Now that HTC has unveiled the HTC One M8, it only seems natural to compare it to the other major new Android smartphone out there, Samsung’s Galaxy S5. I’ve compared some specs for each phone in the chart below. I’ve also spent a bit of time with each phone, and can say how many of these features measure up based on my experience.
Display, design and size
This first comparison is a tricky one, because both phone displays look great. The Galaxy S5 has a 5.1-inch, 1080p panel, while the M8’s display measures 5 inches. The HTC One has a slightly higher pixel density, due to its barely smaller screen size, but you really can’t tell the difference with the naked eye. Luckily, both screens are very bright, with vivid colors and good viewing angles. You won’t be disappointed with either one.
You might be a little disappointed by the Galaxy S5’s design, though, which is made of plastic and doesn’t feel particularly high-end. That’s especially true when you compare it to the HTC One, which features a gorgeous metal build. In my opinion, it’s the best looking Android phone on the market, and definitely the phone to get if you’re big on design.
Size-wise, I found both phones to be very comfortable. They’re big devices, but neither of them quite reaches into “phablet” territory. It’s worth noting that the Galaxy S5 is slightly smaller and lighter all around, even though it has a larger display. I didn’t feel a noticeable difference when handling either phone, but I haven’t held both of them at the same time.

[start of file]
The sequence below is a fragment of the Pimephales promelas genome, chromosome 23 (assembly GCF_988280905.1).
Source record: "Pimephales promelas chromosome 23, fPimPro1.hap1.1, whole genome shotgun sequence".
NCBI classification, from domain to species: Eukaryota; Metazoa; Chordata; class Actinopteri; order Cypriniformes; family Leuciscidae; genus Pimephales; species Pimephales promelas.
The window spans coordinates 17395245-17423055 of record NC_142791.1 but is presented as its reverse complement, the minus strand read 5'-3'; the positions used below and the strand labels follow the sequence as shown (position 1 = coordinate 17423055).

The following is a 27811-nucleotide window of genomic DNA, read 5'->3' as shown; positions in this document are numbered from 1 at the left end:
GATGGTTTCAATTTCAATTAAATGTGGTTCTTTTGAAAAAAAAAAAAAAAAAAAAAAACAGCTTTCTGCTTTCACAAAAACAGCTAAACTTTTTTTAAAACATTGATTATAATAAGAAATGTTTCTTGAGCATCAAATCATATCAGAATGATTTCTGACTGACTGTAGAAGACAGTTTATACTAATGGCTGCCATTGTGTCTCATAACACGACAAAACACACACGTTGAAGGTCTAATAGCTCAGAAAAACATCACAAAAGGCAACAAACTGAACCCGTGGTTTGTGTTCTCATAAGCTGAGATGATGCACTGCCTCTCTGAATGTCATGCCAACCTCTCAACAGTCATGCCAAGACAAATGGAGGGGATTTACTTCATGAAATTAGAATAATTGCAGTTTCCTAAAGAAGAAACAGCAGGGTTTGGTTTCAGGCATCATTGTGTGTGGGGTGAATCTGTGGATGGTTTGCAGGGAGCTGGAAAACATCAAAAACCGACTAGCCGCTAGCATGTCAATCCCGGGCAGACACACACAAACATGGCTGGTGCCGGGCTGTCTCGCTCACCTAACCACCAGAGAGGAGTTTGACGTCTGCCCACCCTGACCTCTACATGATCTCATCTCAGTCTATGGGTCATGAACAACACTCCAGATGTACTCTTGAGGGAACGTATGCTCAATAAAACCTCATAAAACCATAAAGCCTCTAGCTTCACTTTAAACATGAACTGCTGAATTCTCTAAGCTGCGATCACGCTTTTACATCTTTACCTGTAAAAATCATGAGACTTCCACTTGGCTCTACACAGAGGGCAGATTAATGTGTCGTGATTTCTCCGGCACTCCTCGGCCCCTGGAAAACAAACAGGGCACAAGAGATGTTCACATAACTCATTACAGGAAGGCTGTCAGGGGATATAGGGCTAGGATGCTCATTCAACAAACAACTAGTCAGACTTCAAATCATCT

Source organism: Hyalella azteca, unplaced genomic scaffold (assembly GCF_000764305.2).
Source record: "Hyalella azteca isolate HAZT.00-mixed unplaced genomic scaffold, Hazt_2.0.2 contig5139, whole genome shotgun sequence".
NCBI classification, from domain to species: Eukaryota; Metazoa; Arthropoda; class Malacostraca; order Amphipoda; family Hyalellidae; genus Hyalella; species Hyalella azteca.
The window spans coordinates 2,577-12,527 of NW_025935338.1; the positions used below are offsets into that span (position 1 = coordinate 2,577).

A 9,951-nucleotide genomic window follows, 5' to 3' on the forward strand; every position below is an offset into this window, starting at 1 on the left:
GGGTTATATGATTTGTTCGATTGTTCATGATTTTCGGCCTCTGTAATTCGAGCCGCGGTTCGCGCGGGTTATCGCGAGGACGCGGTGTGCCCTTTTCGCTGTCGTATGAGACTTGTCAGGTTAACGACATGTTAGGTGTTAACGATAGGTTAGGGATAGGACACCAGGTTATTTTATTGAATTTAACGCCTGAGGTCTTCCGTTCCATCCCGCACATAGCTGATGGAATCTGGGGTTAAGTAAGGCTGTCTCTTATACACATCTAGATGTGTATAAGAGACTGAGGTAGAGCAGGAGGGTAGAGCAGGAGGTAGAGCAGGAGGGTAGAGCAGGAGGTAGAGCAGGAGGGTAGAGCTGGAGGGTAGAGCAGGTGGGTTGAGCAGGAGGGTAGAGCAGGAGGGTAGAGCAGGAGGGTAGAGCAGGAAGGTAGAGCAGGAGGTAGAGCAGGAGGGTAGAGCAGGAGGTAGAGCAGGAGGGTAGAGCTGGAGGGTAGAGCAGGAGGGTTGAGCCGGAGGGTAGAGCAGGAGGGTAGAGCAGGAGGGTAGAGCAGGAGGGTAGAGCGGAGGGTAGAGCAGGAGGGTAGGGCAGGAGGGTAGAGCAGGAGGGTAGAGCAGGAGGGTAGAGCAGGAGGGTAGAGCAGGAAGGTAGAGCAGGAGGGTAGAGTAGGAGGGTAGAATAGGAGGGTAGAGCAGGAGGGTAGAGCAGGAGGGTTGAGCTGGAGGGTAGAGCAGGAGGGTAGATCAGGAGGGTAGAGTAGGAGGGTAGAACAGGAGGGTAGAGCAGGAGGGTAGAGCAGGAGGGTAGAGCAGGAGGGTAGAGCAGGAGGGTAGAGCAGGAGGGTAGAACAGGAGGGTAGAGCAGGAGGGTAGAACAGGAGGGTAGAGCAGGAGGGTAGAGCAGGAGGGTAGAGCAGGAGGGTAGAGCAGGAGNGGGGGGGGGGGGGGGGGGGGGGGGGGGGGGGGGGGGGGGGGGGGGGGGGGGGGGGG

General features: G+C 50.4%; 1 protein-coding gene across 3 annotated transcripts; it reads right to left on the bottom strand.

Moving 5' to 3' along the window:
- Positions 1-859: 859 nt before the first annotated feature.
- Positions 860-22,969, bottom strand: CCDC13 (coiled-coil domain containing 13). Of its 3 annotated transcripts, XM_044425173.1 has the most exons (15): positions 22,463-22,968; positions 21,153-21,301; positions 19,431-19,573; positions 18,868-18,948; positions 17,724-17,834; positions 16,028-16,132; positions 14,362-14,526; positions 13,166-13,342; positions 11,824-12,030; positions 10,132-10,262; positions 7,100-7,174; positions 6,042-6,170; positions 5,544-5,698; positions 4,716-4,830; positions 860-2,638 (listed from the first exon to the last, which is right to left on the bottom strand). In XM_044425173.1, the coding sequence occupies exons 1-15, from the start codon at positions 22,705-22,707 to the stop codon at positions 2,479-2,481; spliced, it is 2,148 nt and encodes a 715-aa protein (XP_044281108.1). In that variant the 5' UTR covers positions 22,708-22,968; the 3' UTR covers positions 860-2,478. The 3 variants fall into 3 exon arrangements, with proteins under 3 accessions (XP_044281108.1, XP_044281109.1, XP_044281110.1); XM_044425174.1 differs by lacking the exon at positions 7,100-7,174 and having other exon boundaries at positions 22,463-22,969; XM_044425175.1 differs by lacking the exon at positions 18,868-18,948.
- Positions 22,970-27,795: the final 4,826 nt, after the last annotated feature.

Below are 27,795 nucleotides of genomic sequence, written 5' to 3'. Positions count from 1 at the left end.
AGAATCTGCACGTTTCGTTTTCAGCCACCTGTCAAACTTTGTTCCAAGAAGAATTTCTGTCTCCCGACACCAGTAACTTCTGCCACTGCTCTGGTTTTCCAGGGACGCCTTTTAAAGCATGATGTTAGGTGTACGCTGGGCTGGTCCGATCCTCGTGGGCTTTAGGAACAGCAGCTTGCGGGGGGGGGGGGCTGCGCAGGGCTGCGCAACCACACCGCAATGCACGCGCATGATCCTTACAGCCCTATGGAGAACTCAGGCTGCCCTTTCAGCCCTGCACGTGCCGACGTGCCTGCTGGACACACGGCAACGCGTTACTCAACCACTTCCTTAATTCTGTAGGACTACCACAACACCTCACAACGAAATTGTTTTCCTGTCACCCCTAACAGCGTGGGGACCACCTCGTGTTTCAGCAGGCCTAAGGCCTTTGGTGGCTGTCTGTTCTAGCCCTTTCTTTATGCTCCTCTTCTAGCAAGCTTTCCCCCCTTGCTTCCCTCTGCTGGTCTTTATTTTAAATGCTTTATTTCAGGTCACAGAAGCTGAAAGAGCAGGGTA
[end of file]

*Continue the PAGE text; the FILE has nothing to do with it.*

Power, battery life and storage
Both the Galaxy S5 and HTC One M8 are powered by Qualcomm’s new, super-fast Snapdragon 801 processor. The Galaxy S5 will ship with a 2.5GHz quad-core chip, while U.S. models of the M8 will feature a 2.3GHz quad-core processor. That shouldn’t make a big difference as far as power and speed are concerned. Qualcomm’s chip is among the fastest silicon currently available, and both phones operated flawlessly when I got a chance to handle them.
Battery life isn’t quite as close. The Galaxy S5 has a 2800mAh battery, which is slightly larger than the 2600mAh cell in the HTC One M8. But the Galaxy S5’s battery is removable, which means you can carry a spare, while the M8’s battery is permanently sealed in. Both phones come with software features meant to expand battery life by days when down to just a 10-percent charge, but if battery life is your main concern, the Galaxy S5 offers more flexibility.
Both phones stack up evenly when it comes to storage, though. You can get either device with 16 or 32GB of internal storage. And both feature a microSD card slot, which allows you to increase you to add up to an additional 128GB.
Camera and software
I haven’t had a chance to put these cameras to the test, but based on my experience with the previous generation of devices, as well as some of the early HTC One reviews out there, my money is on Samsung. The Galaxy S5 features a 16-megapixel camera, along with some cool software features like Live Preview, which allows you to see a photo with a filter or HDR before you snap it. And Samsung claims it has the world’s fastest autofocus in as quick as 0.3 seconds.